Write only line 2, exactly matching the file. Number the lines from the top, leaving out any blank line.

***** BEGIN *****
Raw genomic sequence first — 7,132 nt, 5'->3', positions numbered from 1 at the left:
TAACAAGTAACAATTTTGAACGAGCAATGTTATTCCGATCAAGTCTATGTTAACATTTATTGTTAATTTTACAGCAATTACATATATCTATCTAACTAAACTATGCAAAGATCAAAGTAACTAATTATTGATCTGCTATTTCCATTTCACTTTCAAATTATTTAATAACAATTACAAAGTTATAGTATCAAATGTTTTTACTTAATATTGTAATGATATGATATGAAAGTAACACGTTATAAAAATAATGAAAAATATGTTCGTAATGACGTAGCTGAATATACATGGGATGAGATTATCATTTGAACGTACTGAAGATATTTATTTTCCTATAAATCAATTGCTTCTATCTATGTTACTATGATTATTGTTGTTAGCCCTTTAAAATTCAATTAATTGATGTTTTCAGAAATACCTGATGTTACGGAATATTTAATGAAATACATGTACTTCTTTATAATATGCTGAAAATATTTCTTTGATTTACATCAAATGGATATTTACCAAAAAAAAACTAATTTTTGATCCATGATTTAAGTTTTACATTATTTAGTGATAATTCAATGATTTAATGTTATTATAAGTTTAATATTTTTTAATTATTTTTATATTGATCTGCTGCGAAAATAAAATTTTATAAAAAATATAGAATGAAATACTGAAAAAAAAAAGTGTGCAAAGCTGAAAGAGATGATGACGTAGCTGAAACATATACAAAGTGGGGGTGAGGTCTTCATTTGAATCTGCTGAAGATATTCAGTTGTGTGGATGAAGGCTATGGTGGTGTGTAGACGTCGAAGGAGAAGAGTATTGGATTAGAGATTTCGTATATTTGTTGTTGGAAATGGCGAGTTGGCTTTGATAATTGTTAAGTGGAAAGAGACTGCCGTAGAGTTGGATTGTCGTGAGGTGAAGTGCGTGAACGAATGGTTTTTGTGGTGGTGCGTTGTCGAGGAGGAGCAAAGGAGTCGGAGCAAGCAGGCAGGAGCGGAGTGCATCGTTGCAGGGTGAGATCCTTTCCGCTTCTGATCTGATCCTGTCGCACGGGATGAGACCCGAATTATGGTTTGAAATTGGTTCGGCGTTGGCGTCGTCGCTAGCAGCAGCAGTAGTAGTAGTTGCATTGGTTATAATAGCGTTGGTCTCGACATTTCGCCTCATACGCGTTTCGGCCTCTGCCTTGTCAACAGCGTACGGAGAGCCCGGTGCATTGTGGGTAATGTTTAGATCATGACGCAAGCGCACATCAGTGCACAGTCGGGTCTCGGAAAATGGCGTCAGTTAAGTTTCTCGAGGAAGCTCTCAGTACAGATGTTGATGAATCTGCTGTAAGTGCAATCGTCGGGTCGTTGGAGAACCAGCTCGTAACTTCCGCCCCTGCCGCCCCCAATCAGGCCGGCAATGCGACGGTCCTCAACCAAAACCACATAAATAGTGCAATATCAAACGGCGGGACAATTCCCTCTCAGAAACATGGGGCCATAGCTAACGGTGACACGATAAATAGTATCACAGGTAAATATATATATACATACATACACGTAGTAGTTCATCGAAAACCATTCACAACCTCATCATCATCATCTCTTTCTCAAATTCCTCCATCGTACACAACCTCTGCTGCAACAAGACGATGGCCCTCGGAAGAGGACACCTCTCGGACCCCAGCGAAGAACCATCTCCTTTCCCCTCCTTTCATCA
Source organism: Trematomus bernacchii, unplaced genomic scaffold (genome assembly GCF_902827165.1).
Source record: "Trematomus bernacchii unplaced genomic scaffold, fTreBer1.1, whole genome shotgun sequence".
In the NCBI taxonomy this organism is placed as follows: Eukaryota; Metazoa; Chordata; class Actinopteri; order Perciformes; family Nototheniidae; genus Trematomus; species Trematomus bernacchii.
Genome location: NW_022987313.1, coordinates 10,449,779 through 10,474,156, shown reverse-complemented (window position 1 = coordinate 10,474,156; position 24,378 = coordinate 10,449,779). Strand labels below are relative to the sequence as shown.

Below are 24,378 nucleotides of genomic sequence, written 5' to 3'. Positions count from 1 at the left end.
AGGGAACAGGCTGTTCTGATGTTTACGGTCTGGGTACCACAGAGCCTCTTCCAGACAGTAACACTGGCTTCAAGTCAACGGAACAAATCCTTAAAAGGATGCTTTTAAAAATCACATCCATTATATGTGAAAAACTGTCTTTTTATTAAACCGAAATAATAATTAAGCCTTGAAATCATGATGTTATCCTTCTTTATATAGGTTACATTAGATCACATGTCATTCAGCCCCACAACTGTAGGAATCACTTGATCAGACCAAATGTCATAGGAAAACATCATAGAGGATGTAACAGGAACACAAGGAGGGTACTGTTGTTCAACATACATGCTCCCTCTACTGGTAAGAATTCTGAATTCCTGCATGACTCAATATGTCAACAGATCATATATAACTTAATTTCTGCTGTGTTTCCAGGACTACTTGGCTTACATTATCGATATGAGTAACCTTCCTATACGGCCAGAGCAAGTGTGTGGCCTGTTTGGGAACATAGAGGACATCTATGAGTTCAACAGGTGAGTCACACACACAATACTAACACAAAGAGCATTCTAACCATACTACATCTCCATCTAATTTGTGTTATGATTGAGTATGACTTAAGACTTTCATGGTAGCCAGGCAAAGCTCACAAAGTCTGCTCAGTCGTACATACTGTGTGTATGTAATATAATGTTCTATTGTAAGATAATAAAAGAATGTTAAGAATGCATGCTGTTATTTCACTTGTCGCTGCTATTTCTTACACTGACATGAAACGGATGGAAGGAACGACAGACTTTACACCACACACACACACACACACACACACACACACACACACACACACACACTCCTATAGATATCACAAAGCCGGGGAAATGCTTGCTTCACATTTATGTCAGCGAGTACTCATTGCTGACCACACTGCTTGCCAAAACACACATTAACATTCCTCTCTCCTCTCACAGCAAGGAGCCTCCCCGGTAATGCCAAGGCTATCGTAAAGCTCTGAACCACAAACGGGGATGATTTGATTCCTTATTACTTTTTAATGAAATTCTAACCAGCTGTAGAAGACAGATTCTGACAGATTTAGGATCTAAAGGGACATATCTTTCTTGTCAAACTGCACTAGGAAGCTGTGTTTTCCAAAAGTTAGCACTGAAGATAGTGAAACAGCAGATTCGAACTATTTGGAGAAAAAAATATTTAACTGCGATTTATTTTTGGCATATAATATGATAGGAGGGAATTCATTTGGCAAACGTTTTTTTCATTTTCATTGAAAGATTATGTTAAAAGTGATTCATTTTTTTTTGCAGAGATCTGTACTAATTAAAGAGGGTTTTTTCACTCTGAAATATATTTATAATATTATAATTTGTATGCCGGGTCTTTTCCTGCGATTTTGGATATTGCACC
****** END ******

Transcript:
TAACAAGTAACAATTTTGAACGAGCAATGTTATTCCGATCAAGTCTATGTTAACATTTATTGTTAATTTTACAGCAATTACATATATCTATCTAACTAAACTATGCAAAGATCAAAGTAACTAATTATTGATCTGCTATTTCCATTTCACTTTCAAATTATTTAATAACAATTACAAAGTTATAGTATCAAATGTTTTTACTTAATATTGTAATGATATGATATGAAAGTAACACGTTATAAAAATAATGAAAAATATGTTCGTAATGACGTAGCTGAATATACATGGGATGAGATTATCATTTGAACGTACTGAAGATATTTATTTTCCTATAAATCAATTGCTTCTATCTATGTTACTATGATTATTGTTGTTAGCCCTTTAAAATTCAATTAATTGATGTTTTCAGAAATACCTGATGTTACGGAATATTTAATGAAATACATGTACTTCTTTATAATATGCTGAAAATATTTCTTTGATTTACATCAAATGGATATTTACCAAAAAAAAACTAATTTTTGATCCATGATTTAAGTTTTACATTATTTAGTGATAATTCAATGATTTAATGTTATTATAAGTTTAATATTTTTTAATTATTTTTATATTGATCTGCTGCGAAAATAAAATTTTATAAAAAATATAGAATGAAATACTGAAAAAAAAAAGTGTGCAAAGCTGAAAGAGATGATGACGTAGCTGAAACATATACAAAGTGGGGGTGAGGTCTTCATTTGAATCTGCTGAAGATATTCAGTTGTGTGGATGAAGGCTATGGTGGTGTGTAGACGTCGAAGGAGAAGAGTATTGGATTAGAGATTTCGTATATTTGTTGTTGGAAATGGCGAGTTGGCTTTGATAATTGTTAAGTGGAAAGAGACTGCCGTAGAGTTGGATTGTCGTGAGGTGAAGTGCGTGAACGAATGGTTTTTGTGGTGGTGCGTTGTCGAGGAGGAGCAAAGGAGTCGGAGCAAGCAGGCAGGAGCGGAGTGCATCGTTGCAGGGTGAGATCCTTTCCGCTTCTGATCTGATCCTGTCGCACGGGATGAGACCCGAATTATGGTTTGAAATTGGTTCGGCGTTGGCGTCGTCGCTAGCAGCAGCAGTAGTAGTAGTTGCATTGGTTATAATAGCGTTGGTCTCGACATTTCGCCTCATACGCGTTTCGGCCTCTGCCTTGTCAACAGCGTACGGAGAGCCCGGTGCATTGTGGGTAATGTTTAGATCATGACGCAAGCGCACATCAGTGCACAGTCGGGTCTCGGAAAATGGCGTCAGTTAAGTTTCTCGAGGAAGCTCTCAGTACAGATGTTGATGAATCTGCTGTAAGTGCAATCGTCGGGTCGTTGGAGAACCAGCTCGTAACTTCCGCCCCTGCCGCCCCCAATCAGGCCGGCAATGCGACGGTCCTCAACCAAAACCACATAAATAGTGCAATATCAAACGGCGGGACAATTCCCTCTCAGAAACATGGGGCCATAGCTAACGGTGACACGATAAATAGTATCACAGGTAAATATATATATACATACATACACGTAGTAGTTCATCGAAAACCATTCACAACCTCATCATCATCATCTCTTTCTCAAATTCCTCCATCGTACACAACCTCTGCTGCAACAAGACGATGGCCCTCGGAAGAGGACACCTCTCGGACCCCAGCGAAGAACCATCTCCTTTCCCCTCCTTTCATCA